For myself, while I used to mostly work in whatever word processing package I was currently using, I’ve gone to pretty much only using straight text. I made that change for a number of reasons, but I was heavily influenced by an email exchange I had with Steven Brust about his writing tools. I was surprised to find out that he wrote exclusively in emacs. I found out after a bit of digging around that he’s not the only one. Vernor Vinge, a brilliant science fiction author, also uses emacs to write his fiction, though it’s less surprising to me since he also teaches computer science at the collegiate level. So, now, while I’m still working on the actual text, I just use my favorite text editor, which in my case is the same tool I use to write Perl code and edit server scripts and web pages, UEStudio, which is an extension of UltraEdit, a tool familiar to serious programmers. Incidentally, keeping everything in straight text with out any formatting not only limits distractions, but makes for the most compatibility between systems, which, ultimately, is why I decided to make that change.

10/20/2017

NaNoWriMo Prep

Filed under: — Posted by the Fantasist during the Hour of the Snake which is just before lunchtime.
The moon is a New Moon

Next month is National Novel Writing Month. Are you ready?

I suppose a better first question is actually “Are you going to participate?” I, for example, am not. I tried it once, several years ago, but ever since then I’ve just been too busy, and too out of practice writing fiction, to try it again. But, I do think about it every year when it rolls around. This year, rather than post things like story starters during NaNoWriMo, I thought I’d post them before, giving the brave souls who are up for the attempt a running start. So, here we go!

First, of course, I’m going to suggest the Fantasist.net Writer’s Resources, because if I can’t promote my own site, what good is having one? On that page you’ll find links to my Story Starter, my World Building Resources and my sad, old Conlang page. Though for conlang resources, I’d suggest going to the Language Construction Kit at Zompist.com or VÜlgÅr, a language generator, which is everything I wanted mine to be and more. In fact, I actually paid the roughly $10 to get the bigger, better version and upgrades!
Those resources sure ought to be enough to get you started on most of the crunchy stuff you might need to get an idea and prepared for writing a novel, if you aren’t already.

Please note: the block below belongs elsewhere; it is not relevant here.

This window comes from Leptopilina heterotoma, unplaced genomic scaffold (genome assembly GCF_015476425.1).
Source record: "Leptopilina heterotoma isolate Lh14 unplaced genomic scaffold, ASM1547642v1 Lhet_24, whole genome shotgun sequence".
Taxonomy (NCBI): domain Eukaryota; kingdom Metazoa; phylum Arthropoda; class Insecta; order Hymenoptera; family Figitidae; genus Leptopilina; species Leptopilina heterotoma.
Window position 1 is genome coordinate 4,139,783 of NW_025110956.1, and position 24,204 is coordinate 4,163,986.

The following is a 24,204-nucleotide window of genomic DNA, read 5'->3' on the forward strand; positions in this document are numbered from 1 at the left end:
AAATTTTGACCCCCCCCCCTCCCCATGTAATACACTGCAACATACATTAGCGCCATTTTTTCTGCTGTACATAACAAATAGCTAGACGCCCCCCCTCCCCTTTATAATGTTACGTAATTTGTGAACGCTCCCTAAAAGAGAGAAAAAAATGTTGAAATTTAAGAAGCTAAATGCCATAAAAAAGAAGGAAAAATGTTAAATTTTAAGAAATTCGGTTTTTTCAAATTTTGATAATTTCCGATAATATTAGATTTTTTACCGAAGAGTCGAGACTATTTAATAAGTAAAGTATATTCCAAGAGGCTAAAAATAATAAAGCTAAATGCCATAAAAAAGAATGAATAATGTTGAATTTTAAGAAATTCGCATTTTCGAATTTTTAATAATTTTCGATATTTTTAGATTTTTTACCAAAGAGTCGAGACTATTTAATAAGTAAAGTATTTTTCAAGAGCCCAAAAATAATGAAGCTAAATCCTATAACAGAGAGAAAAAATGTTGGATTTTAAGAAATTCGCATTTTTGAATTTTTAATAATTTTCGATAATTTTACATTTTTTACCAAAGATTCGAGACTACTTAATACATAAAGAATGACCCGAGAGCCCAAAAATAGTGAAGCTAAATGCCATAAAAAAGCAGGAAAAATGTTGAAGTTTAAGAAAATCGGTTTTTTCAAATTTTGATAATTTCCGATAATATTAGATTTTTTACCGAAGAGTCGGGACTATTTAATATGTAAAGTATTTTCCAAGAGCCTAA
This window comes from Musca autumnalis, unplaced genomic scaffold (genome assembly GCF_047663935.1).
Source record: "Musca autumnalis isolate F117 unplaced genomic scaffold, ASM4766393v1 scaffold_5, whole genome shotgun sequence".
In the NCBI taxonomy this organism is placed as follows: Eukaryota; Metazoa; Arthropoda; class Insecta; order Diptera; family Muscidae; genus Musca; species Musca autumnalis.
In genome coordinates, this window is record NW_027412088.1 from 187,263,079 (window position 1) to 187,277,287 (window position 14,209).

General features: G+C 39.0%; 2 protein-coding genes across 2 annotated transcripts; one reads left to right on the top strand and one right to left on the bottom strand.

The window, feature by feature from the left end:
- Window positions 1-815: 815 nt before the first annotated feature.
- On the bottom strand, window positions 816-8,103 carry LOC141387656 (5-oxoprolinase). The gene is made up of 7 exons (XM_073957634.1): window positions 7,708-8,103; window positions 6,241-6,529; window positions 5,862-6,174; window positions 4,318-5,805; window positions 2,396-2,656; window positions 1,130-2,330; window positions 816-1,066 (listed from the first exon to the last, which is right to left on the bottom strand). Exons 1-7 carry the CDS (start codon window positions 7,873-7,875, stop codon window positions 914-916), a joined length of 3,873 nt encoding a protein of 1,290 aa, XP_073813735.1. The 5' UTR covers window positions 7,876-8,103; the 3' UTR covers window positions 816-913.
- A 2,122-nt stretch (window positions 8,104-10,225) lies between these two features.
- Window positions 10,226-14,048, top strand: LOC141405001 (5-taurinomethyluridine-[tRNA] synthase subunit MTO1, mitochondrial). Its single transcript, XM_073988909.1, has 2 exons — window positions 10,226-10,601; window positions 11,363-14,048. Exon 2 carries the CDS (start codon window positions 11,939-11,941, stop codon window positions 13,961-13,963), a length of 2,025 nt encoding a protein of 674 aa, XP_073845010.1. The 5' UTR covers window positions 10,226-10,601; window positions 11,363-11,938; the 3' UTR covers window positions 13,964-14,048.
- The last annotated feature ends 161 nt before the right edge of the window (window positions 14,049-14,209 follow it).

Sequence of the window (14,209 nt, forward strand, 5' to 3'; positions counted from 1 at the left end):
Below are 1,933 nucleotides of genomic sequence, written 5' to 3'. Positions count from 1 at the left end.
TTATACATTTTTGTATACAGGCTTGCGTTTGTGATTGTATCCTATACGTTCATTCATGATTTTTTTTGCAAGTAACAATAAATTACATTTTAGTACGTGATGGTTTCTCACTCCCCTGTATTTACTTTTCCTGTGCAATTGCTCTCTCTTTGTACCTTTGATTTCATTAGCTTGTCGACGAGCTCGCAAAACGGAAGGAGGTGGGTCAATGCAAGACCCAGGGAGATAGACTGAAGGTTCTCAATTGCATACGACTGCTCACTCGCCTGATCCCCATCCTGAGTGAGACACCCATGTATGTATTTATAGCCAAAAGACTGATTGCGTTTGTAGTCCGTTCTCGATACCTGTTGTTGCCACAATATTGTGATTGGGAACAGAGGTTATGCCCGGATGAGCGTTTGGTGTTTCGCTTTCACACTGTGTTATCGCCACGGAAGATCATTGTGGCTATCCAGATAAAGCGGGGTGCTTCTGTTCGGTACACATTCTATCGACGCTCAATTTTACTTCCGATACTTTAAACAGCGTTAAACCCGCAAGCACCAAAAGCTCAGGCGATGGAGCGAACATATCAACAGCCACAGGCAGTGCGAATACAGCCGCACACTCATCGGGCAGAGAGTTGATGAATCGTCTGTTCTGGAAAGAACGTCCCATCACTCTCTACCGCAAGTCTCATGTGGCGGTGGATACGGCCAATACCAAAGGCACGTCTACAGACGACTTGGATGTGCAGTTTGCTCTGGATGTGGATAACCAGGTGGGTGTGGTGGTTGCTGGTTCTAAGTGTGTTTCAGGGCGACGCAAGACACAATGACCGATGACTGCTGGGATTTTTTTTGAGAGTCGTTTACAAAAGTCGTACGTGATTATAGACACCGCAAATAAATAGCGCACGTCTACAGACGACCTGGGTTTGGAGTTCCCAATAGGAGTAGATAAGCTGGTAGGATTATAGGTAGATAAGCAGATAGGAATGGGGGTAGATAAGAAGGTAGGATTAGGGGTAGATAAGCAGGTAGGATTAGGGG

Second, though, I’d like to suggest the Bookbaby NaNoWriMo Survival Guide, which has several links to helpful resources, mostly on their site, including some information about publishing your book if you’re a NaNoWriMo “winner” at the end of the month!
Also, while you’re getting ready, you can read through Medium’s coverage of NaNoWriMo, which I’m assuming they’ll do again.

Thirdly, if you haven’t read it, No Plot, No Problem!, which is the original guide to National Novel Writing Month by the founder, and a great way to get your thirty day novel writing experiment launched.

And, finally, there’s the NaNoWriMo website itself. It is quite literally the place to get all the information about the event. Also, it’s a great place to get support while you’re working on your novel!

Come back next week to see if I manage to find even more NaNoWriMo prep tools for you, or have something totally different!

11/25/2016

It’s Not Magic

Filed under: — Posted by the Fantasist during the Hour of the Hare which is in the early morning.
The moon is Waning Crescent

It’s an illusion!

At least, that’s what Doug Henning would say.
Hey, look, it’s been a rough month.  What with the elections, the holiday and NaNoWriMo, you’ve had a lot going on.  I mean, a lot.
No matter who you wanted to win the Presidential Elections this year, the campaign has been brutal.  And, frankly, I think the next four years are going to be chaotic, challenging and a little frightening for a lot of us.  Then, there’s the stress of the Thanksgiving holiday.  I mean, c’mon, dinner with the family is never easy, is it?  And, finally, if you’re participating in National Novel Writing Month, you’ve been churning out words as fast as you can, racing to that deadline.
And, by the way, if you are doing NaNoWriMo then you should be getting near the end of your novel.  I don’t mean to panic you, but there’s really only a couple of days left.  Less than a week, actually.